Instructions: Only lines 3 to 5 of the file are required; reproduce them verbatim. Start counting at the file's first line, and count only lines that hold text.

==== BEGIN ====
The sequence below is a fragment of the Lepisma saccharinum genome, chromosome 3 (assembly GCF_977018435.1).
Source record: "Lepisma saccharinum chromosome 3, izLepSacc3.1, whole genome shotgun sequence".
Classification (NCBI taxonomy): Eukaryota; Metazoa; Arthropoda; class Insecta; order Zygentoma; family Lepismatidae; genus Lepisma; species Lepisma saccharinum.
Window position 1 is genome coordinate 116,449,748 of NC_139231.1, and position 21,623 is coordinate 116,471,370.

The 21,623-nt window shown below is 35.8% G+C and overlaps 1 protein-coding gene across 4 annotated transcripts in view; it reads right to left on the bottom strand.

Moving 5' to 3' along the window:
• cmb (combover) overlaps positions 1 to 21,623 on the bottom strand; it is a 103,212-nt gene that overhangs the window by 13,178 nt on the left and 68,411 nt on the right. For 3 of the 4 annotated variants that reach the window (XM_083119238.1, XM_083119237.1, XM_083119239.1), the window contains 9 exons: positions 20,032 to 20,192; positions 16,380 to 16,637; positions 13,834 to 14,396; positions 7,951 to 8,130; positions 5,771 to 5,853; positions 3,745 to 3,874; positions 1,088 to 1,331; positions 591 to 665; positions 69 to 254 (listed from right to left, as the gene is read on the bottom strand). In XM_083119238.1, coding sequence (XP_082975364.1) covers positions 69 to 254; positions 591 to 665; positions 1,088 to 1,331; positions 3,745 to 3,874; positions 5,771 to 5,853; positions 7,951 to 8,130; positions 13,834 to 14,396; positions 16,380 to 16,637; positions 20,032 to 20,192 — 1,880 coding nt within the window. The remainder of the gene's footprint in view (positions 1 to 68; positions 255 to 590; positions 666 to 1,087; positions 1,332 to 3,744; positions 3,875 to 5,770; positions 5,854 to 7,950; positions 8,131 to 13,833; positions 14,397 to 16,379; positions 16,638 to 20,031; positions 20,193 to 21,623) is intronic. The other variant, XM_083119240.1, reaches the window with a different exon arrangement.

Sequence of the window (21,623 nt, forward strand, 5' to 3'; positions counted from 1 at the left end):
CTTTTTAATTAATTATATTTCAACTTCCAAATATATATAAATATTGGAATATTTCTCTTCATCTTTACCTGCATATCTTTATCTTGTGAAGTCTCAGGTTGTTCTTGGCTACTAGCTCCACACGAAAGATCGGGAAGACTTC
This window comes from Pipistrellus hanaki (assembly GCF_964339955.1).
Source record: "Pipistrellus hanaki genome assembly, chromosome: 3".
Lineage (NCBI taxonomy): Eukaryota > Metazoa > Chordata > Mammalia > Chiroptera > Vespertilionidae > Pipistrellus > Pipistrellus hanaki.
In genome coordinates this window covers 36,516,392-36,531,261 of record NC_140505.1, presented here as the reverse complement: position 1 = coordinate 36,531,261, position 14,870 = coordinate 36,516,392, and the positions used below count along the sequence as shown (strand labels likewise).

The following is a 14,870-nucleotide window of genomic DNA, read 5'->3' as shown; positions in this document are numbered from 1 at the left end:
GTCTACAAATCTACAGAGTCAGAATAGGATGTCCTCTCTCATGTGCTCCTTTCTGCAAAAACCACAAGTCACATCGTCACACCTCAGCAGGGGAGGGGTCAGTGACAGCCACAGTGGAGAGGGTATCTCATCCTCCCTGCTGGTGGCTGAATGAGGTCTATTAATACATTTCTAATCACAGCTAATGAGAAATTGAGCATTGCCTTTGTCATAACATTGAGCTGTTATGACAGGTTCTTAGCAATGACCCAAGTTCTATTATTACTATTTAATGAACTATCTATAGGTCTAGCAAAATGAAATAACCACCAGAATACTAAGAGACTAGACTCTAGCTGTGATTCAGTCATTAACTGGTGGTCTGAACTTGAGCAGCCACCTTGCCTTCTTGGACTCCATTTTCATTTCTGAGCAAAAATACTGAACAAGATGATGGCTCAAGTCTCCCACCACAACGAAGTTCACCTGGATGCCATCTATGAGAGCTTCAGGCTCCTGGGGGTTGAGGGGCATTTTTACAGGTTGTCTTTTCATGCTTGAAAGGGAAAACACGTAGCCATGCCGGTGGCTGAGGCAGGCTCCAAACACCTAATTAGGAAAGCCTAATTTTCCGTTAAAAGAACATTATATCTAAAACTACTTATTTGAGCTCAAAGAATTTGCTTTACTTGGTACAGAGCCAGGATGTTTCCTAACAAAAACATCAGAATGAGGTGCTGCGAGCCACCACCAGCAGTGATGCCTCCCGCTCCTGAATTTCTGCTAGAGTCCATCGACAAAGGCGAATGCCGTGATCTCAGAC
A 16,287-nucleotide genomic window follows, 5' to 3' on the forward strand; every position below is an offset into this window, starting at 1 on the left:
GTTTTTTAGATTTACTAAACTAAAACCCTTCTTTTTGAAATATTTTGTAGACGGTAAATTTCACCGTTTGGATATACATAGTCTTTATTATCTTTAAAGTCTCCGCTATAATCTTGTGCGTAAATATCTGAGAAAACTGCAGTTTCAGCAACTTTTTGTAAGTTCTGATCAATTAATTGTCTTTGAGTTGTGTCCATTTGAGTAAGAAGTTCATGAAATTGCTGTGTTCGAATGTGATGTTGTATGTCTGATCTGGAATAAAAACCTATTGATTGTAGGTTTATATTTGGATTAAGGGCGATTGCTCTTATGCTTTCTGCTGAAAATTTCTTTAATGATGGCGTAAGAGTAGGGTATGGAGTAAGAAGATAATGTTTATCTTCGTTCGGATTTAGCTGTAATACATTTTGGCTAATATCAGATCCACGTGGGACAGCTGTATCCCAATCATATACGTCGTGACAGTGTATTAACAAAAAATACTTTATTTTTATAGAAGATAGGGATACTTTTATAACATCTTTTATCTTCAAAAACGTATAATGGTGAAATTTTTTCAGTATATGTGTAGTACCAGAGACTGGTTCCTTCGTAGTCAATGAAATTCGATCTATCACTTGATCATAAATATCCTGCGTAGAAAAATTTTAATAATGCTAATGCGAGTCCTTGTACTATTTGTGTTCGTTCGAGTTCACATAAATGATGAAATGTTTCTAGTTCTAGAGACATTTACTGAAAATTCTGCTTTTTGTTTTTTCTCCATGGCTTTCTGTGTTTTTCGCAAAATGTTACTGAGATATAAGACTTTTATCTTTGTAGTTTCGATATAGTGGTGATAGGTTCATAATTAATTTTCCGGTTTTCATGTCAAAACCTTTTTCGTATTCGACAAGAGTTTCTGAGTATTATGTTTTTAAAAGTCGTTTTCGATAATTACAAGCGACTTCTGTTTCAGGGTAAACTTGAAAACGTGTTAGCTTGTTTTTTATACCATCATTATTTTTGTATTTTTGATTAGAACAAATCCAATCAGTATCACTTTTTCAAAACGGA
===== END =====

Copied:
Classification (NCBI taxonomy): Eukaryota; Metazoa; Arthropoda; class Insecta; order Zygentoma; family Lepismatidae; genus Lepisma; species Lepisma saccharinum.
Window position 1 is genome coordinate 116,449,748 of NC_139231.1, and position 21,623 is coordinate 116,471,370.

The 21,623-nt window shown below is 35.8% G+C and overlaps 1 protein-coding gene across 4 annotated transcripts in view; it reads right to left on the bottom strand.